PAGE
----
For all that the 2018 Grammys did well, the show had one major flaw: the treatment of women. Only one woman won an award in any of the major categories (Alessia Cara for Best New Artist); no women were nominated for Record of the Year; Lorde was only woman nominated for Album of the Year, and she didn’t even get a chance to perform by herself (every other Album of the Year nominee was offered the chance to perform). Soon after the show was over, things got markedly worse.

Recording Academy boss Neil Portnow told Variety that the lack of representation was because women “who have the creativity in their hearts and souls, who want to be musicians, who want to be engineers, producers, and want to be part of the industry on the executive level” need “to step up.” His remarks were wildly offensive and many called for him to step down, so the Recording Academy responded by creating a task force to “tackle gender bias.” Now, the Recording Academy has a new strategy to address its obvious gender issue: a letter to its members.

The letter uses statistics from a USC Annenberg study on the music industry to make the case that even though in many areas the Academy’s female representation is actually above the industry averages, they admit it’s not enough. “We must be leaders in moving our industry toward greater inclusion and representation,” the letter reads. “Women are 50 percent of our world. We need their voice and presence at every level.”

The letter also mentions the task force for “female advancement” and promises further action, but not not specify what exactly will happen or when.

Excerpts of the letter, which was addressed to Academy members, were obtained by Variety. In it, the Academy acknowledges that “a poor choice of words” was partly to blame for the “national conversation about gender bias at the Recording Academy,” likely referring to Portnow's remarks. The letter goes on to state that “the Recording Academy Board takes gender parity and inclusion very seriously” and that their task force will “review every aspect of what we do to ensure that our commitment to diversity is reflected in our organization and community.” They also promise to share more information about the task force in coming weeks.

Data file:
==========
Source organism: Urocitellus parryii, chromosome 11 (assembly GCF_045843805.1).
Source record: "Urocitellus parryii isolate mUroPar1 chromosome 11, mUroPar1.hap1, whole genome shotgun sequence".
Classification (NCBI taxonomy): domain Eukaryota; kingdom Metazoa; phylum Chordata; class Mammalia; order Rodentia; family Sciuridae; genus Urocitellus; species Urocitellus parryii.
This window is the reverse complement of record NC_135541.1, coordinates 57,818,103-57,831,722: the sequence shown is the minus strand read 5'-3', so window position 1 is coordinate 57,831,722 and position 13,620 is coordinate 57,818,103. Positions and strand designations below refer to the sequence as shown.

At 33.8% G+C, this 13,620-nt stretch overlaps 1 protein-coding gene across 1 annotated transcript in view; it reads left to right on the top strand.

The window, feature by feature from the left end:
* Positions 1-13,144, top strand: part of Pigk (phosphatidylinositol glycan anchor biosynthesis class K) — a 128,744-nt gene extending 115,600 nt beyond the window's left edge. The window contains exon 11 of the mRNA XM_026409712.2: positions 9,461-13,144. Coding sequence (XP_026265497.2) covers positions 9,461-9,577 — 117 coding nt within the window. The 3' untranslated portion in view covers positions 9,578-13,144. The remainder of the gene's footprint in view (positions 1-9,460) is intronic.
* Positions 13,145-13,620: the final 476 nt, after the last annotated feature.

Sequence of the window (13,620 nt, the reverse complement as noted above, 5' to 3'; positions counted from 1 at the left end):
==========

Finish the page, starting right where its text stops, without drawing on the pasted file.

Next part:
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“When we read the headlines, ‘only 9 percent of Grammy nominees are women,’ we were troubled,” the letter read. “Could we really be that far behind the rest of the industry?”

The letter then details some of the statistics found in the USC report. The study looks at five out of the Grammys' 84 categories: Best New Artist, Record of the Year, Song of the Year, Album of the Year, and Producer of the Year, Non-Classical. The results are as follows: 22 percent of the performers are women; 12 percent of songwriters are women; and 2 percent of producers are women; women comprise 12 percent of the total music creator population.

In addition, the letter points to the following figures, also from the USC study:

  • Across all 84 categories, 17% of Grammy nominees are female (compared to 12% industry index).
  • 36% of Best New Artist nominees are women (compared to 22% industry index).
  • 21% of Song Of The Year nominees are women (compared to 12% industry index).
  • 0% of Producer Of The Year, Non-Classical nominees are women (compared to 2% industry index).
  • 8% of Record Of The Year and 6% of Album Of The Year nominees are women.

When it comes to the Academy’s membership, 21 percent of their estimated voting membership are women (compared to a 12 percent industry index) and 11 percent of their Producers & Engineers Wing members are women (compared to 2 percent industry index).

“Part of music’s power is its ability to raise awareness around important cultural issues and effect change,” the Academy’s letter reads. “It is in this spirit that we move forward.”